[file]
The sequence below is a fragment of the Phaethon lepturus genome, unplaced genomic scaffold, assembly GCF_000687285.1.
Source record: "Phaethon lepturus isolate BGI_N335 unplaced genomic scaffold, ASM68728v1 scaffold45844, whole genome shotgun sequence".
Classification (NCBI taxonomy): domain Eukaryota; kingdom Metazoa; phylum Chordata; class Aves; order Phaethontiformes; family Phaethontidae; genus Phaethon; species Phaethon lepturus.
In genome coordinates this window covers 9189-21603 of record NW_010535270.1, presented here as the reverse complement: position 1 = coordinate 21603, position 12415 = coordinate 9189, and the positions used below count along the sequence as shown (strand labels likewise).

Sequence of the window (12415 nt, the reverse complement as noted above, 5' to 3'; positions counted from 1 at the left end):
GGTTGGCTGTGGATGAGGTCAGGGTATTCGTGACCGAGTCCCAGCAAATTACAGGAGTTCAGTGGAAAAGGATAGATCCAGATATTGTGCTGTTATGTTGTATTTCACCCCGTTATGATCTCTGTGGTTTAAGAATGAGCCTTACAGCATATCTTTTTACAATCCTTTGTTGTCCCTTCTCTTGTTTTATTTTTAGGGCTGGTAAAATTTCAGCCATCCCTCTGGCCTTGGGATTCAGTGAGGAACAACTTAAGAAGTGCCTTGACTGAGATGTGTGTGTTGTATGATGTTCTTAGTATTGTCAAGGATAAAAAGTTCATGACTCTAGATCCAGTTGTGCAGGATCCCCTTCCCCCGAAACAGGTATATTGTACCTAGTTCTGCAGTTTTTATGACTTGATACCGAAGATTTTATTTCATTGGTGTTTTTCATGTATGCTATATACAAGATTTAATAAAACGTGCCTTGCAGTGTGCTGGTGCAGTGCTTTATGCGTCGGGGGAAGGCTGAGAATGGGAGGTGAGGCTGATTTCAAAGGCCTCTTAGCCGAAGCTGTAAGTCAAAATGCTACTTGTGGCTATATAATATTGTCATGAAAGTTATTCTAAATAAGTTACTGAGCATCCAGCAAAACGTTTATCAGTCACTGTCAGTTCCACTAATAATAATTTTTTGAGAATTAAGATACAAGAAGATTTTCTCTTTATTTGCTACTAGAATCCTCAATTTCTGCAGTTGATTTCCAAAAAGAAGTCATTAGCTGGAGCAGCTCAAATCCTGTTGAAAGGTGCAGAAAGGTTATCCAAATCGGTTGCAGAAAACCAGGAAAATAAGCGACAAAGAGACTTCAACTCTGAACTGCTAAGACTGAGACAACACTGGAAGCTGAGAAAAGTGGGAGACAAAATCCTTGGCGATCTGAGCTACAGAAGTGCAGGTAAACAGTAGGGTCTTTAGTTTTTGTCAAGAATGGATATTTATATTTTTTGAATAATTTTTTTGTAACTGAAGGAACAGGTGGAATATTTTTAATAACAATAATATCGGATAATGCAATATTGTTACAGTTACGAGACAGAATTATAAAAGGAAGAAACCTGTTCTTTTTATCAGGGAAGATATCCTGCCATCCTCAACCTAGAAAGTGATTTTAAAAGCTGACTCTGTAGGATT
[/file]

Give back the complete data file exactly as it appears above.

The sequence below is a fragment of the Phaethon lepturus genome, unplaced genomic scaffold, assembly GCF_000687285.1.
Source record: "Phaethon lepturus isolate BGI_N335 unplaced genomic scaffold, ASM68728v1 scaffold45844, whole genome shotgun sequence".
Classification (NCBI taxonomy): domain Eukaryota; kingdom Metazoa; phylum Chordata; class Aves; order Phaethontiformes; family Phaethontidae; genus Phaethon; species Phaethon lepturus.
In genome coordinates this window covers 9189-21603 of record NW_010535270.1, presented here as the reverse complement: position 1 = coordinate 21603, position 12415 = coordinate 9189, and the positions used below count along the sequence as shown (strand labels likewise).

Sequence of the window (12415 nt, the reverse complement as noted above, 5' to 3'; positions counted from 1 at the left end):
GGTTGGCTGTGGATGAGGTCAGGGTATTCGTGACCGAGTCCCAGCAAATTACAGGAGTTCAGTGGAAAAGGATAGATCCAGATATTGTGCTGTTATGTTGTATTTCACCCCGTTATGATCTCTGTGGTTTAAGAATGAGCCTTACAGCATATCTTTTTACAATCCTTTGTTGTCCCTTCTCTTGTTTTATTTTTAGGGCTGGTAAAATTTCAGCCATCCCTCTGGCCTTGGGATTCAGTGAGGAACAACTTAAGAAGTGCCTTGACTGAGATGTGTGTGTTGTATGATGTTCTTAGTATTGTCAAGGATAAAAAGTTCATGACTCTAGATCCAGTTGTGCAGGATCCCCTTCCCCCGAAACAGGTATATTGTACCTAGTTCTGCAGTTTTTATGACTTGATACCGAAGATTTTATTTCATTGGTGTTTTTCATGTATGCTATATACAAGATTTAATAAAACGTGCCTTGCAGTGTGCTGGTGCAGTGCTTTATGCGTCGGGGGAAGGCTGAGAATGGGAGGTGAGGCTGATTTCAAAGGCCTCTTAGCCGAAGCTGTAAGTCAAAATGCTACTTGTGGCTATATAATATTGTCATGAAAGTTATTCTAAATAAGTTACTGAGCATCCAGCAAAACGTTTATCAGTCACTGTCAGTTCCACTAATAATAATTTTTTGAGAATTAAGATACAAGAAGATTTTCTCTTTATTTGCTACTAGAATCCTCAATTTCTGCAGTTGATTTCCAAAAAGAAGTCATTAGCTGGAGCAGCTCAAATCCTGTTGAAAGGTGCAGAAAGGTTATCCAAATCGGTTGCAGAAAACCAGGAAAATAAGCGACAAAGAGACTTCAACTCTGAACTGCTAAGACTGAGACAACACTGGAAGCTGAGAAAAGTGGGAGACAAAATCCTTGGCGATCTGAGCTACAGAAGTGCAGGTAAACAGTAGGGTCTTTAGTTTTTGTCAAGAATGGATATTTATATTTTTTGAATAATTTTTTTGTAACTGAAGGAACAGGTGGAATATTTTTAATAACAATAATATCGGATAATGCAATATTGTTACAGTTACGAGACAGAATTATAAAAGGAAGAAACCTGTTCTTTTTATCAGGGAAGATATCCTGCCATCCTCAACCTAGAAAGTGATTTTAAAAGCTGACTCTGTAGGATT